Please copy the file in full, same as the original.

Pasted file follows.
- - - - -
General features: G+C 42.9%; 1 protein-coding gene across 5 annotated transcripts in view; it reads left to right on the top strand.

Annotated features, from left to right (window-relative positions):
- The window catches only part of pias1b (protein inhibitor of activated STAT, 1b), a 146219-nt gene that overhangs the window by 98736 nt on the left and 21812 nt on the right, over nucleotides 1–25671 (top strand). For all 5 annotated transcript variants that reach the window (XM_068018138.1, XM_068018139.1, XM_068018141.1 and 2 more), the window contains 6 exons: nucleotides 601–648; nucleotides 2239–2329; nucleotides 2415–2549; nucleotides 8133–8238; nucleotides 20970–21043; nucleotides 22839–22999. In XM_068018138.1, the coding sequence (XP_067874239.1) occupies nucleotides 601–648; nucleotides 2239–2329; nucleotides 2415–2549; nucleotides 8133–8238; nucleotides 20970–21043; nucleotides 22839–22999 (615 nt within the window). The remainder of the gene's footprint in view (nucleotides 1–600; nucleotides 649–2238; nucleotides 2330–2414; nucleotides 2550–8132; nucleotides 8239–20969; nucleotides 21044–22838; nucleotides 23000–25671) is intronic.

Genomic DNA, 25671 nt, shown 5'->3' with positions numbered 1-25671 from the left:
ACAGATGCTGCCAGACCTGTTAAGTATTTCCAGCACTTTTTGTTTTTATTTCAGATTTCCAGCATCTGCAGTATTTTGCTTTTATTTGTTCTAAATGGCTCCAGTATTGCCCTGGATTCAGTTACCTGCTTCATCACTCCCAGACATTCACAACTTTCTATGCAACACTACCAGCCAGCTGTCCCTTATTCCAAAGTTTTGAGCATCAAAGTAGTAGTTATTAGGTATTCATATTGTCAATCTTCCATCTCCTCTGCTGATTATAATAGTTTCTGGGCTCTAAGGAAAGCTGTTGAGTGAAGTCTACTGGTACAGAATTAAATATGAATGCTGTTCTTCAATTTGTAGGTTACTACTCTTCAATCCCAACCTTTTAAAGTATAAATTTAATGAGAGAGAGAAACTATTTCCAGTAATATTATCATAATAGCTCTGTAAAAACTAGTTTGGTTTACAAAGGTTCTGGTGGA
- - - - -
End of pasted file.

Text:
General features: G+C 42.9%; 1 protein-coding gene across 5 annotated transcripts in view; it reads left to right on the top strand.

Annotated features, from left to right (window-relative positions):
- The window catches only part of pias1b (protein inhibitor of activated STAT, 1b), a 146219-nt gene that overhangs the window by 98736 nt on the left and 21812 nt on the right, over nucleotides 1–25671 (top strand). For all 5 annotated transcript variants that reach the window (XM_068018138.1, XM_068018139.1, XM_068018141.1 and 2 more), the window contains 6 exons: nucleotides 601–648; nucleotides 2239–2329; nucleotides 2415–2549; nucleotides 8133–8238; nucleotides 20970–21043; nucleotides 22839–22999. In XM_068018138.1, the coding sequence (XP_067874239.1) occupies nucleotides 601–648; nucleotides 2239–2329; nucleotides 2415–2549; nucleotides 8133–8238; nucleotides 20970–21043; nucleotides 22839–22999 (615 nt within the window). The remainder of the gene's footprint in view (nucleotides 1–600; nucleotides 649–2238; nucleotides 2330–2414; nucleotides 2550–8132; nucleotides 8239–20969; nucleotides 21044–22838; nucleotides 23000–25671) is intronic.

Genomic DNA, 25671 nt, shown 5'->3' with positions numbered 1-25671 from the left:
ACAGATGCTGCCAGACCTGTTAAGTATTTCCAGCACTTTTTGTTTTTATTTCAGATTTCCAGCATCTGCAGTATTTTGCTTTTATTTGTTCTAAATGGCTCCAGTATTGCCCTGGATTCAGTTACCTGCTTCATCACTCCCAGACATTCACAACTTTCTATGCAACACTACCAGCCAGCTGTCCCTTATTCCAAAGTTTTGAGCATCAAAGTAGTAGTTATTAGGTATTCATATTGTCAATCTTCCATCTCCTCTGCTGATTATAATAGTTTCTGGGCTCTAAGGAAAGCTGTTGAGTGAAGTCTACTGGTACAGAATTAAATATGAATGCTGTTCTTCAATTTGTAGGTTACTACTCTTCAATCCCAACCTTTTAAAGTATAAATTTAATGAGAGAGAGAAACTATTTCCAGTAATATTATCATAATAGCTCTGTAAAAACTAGTTTGGTTTACAAAGGTTCTGGTGGA